David Wright did it all for the love of the game.
Those grueling weeks, months and years of rehabilitation aimed at making it back to the Mets didn’t pan out the way he’d hoped, but at least he got the chance to finish a remarkable 15-year career on his own terms. The Mets’ captain goes out holding the No. 1 spot in numerous team statistical categories, including hits, runs and doubles, and — with 1,585 after his Saturday farewell — is behind only Ed Kranepool’s 1,853 in games played.
“David Wright is one of the greatest players in our franchise’s history. You can measure his batting average, home runs and RBIs, but what you can’t measure is what he’s meant to this organization and our fans,” Mets chief operating officer Jeff Wilpon said in a statement, “He created his own foundation to help those in need, represents all the best values a captain should and is giving of his time. David is an iconic Met, but his kindness and generosity far outweigh any baseball statistic.”
The Mets’ 2018 season officially ends after Sunday’s game against the Marlins. On Monday, No. 5 — the third baseman who gave his heart and soul to the team for 15 seasons — will be a 35-year-old ex-ballplayer.
Wright has an invitation to remain with the Mets in some capacity, assistant general manager Omar Minaya said. “I don’t know what he wants to do,“ Minaya said. “My guess is that whatever he wants to do, he will be able to do.’’
Wright, the 38th player taken in the 2001 draft, started his professional career at Kingsport, Tennessee. He made the jump to New York on July 21, 2004, going 0-for-4 against the Expos. He had a double and a single the next day and hit his first home run July 26 in Montreal. He finished his rookie season hitting .293 with 14 home runs and 40 RBIs in 69 games.
Cliff Floyd, now an analyst for MLB Network, was Wright’s teammate then.
“He made the transition from the minor leagues quick,’’ Floyd said. “I felt like watching him take on New York, take on the bright lights, take on the responsibility of being a superstar and all the expectations, he took them in stride.’’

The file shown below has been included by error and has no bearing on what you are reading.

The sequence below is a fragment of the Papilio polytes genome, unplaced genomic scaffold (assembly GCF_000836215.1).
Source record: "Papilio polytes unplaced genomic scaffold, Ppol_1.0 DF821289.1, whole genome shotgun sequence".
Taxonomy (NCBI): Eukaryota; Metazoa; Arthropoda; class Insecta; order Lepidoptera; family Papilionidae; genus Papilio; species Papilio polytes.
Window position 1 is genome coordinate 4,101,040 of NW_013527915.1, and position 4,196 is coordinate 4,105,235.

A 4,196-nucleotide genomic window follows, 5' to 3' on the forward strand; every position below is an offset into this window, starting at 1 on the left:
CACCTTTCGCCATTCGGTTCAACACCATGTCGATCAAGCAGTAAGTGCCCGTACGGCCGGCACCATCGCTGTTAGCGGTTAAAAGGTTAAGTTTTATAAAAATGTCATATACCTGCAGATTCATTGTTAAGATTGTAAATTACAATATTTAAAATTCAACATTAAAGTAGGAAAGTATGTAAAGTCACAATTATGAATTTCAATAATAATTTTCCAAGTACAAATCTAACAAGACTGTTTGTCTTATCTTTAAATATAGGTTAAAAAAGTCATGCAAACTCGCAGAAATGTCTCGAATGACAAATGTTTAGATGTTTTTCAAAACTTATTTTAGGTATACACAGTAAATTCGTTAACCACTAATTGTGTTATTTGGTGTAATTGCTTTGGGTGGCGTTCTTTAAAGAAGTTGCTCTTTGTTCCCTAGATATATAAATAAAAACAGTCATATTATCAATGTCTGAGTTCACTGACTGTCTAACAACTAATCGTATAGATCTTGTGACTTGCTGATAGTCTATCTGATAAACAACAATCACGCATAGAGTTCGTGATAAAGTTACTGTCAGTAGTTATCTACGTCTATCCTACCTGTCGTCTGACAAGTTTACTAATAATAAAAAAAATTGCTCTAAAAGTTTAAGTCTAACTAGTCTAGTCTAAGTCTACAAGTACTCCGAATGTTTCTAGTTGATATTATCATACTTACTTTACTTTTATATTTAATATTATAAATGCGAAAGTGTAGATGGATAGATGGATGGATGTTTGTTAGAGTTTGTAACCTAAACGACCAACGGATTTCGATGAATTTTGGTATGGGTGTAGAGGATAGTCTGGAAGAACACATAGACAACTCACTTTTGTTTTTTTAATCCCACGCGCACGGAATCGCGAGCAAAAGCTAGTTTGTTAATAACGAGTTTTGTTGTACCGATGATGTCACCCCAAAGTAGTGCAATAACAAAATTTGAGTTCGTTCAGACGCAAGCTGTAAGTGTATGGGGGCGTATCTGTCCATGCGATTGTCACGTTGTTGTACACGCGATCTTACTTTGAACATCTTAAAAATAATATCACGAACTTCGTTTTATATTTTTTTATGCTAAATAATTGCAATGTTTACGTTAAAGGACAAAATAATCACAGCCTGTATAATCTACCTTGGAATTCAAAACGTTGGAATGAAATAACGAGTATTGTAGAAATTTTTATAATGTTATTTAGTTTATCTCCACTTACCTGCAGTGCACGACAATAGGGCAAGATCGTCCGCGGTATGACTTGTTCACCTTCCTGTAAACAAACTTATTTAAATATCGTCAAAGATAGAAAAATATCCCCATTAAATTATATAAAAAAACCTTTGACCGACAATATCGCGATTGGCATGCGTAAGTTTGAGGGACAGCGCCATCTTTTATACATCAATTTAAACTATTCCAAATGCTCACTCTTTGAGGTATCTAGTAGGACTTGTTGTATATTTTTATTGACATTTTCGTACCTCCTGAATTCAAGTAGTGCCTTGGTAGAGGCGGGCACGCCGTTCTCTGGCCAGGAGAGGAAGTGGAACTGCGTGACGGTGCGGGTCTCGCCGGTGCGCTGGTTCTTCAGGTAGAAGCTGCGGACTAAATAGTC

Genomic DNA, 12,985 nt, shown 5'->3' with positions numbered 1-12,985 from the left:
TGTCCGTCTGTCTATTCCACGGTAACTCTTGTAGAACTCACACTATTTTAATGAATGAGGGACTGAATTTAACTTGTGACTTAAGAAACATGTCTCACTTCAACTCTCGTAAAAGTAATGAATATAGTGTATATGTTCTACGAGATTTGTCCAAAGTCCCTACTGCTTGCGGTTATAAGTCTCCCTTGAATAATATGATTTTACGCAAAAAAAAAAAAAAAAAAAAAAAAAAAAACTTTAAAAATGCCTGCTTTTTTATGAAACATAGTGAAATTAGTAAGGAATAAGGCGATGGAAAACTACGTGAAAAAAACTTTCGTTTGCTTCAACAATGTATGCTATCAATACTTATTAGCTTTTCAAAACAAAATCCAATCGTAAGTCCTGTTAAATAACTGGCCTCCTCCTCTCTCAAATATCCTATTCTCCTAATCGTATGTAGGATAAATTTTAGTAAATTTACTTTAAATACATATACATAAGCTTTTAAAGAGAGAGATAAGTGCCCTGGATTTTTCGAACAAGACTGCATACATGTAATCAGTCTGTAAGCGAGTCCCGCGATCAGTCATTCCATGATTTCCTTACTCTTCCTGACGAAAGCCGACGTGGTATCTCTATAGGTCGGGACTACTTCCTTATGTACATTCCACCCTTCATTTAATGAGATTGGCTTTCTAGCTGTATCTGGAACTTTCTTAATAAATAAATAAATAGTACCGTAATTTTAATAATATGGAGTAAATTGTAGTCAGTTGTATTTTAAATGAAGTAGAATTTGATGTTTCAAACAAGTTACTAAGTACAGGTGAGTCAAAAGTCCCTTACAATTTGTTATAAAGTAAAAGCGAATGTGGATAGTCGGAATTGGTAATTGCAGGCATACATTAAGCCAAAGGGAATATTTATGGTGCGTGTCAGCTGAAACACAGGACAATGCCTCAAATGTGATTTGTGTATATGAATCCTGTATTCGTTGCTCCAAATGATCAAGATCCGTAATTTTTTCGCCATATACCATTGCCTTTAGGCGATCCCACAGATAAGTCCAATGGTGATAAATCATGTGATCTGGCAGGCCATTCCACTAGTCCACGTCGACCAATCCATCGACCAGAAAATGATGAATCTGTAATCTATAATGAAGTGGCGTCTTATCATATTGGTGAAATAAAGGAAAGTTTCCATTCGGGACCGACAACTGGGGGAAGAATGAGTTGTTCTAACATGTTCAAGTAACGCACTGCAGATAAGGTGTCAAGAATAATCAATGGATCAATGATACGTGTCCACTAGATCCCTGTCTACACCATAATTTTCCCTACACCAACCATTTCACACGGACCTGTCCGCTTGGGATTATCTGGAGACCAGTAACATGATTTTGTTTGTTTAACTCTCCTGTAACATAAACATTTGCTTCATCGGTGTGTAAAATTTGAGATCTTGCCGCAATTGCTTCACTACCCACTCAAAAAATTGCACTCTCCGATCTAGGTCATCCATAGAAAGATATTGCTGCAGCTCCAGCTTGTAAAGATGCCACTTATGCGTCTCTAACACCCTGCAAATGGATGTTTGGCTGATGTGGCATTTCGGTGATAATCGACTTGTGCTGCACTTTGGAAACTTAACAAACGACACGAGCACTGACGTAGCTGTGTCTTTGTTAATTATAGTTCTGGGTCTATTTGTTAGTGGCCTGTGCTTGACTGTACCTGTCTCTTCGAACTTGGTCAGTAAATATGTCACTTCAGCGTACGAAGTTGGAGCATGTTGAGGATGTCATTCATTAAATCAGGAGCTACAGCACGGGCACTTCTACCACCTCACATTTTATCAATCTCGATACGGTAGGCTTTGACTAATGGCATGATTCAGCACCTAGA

And, Floyd said wistfully, “All he had to do is stay on the field and be healthy.’’
Wright’s best years occurred from 2006-08, when he averaged 29 homers and 115 RBIs.
“When I first got there, he was a great player,’’ said Terry Collins, who took over from Jerry Manuel as Mets manager in 2011. “I was shocked that people kept pitching to him. People kept pitching, he just kept hitting. He said, ‘Hop on, guys, I’ll drive the bus this time.’ ”
Wright was named Mets captain in 2013, the same year he hit .438 for Team USA in the World Baseball Classic, where he was dubbed Captain America.
“I knew he wasn’t a real rah- rah guy,’’ Collins said, “but I knew the players had such respect for him that if he went to them individually, they listened, done deal.’’
In 2015, Wright drew raves from Collins and his teammates after he lectured Noah Syndergaard for eating lunch in the clubhouse during an intrasquad scrimmage at spring training.
On April 14, 2015, Wright went on the disabled list with a strained right hamstring. That was the precursor for the later diagnosis of spinal stenosis, and he was limited to 38 regular-season games that season. After a four-month stay on the disabled list that year, Wright met the team in a hotel room in full uniform and hit a monster home run against the Phillies in his first at-bat. He was able to participate in the 2015 World Series and homered against the Royals in Game 3, the only Mets victory.
In 2016, Wright played in only 36 games, the result of a herniated disc in his neck that would require surgery. In 2017, he had right shoulder impingement, which eventually led to rotator cuff surgery. Wright has said all of his injuries can be traced back to 2011, when he tried to make a diving tag at third on the Astros’ Carlos Lee. That resulted in a stress fracture in Wright’s lower back, but he tried to play through it.
During the extended rehabs, Collins often was asked about Wright’s possible return. “He did his best to stay positive around his teammates,’’ Collins said, “but you could see the anguish in his face. He said to me, ‘There’s mornings I wake up, I just hope I can get out of bed.’ And yet he never slowed down.
“The hardest thing to do is manage a star that is starting to fall,’’ Collins added. “It’s really difficult to see.’’
Collins, an adviser to the Mets, watched Wright’s most recent rehab efforts in Port St. Lucie.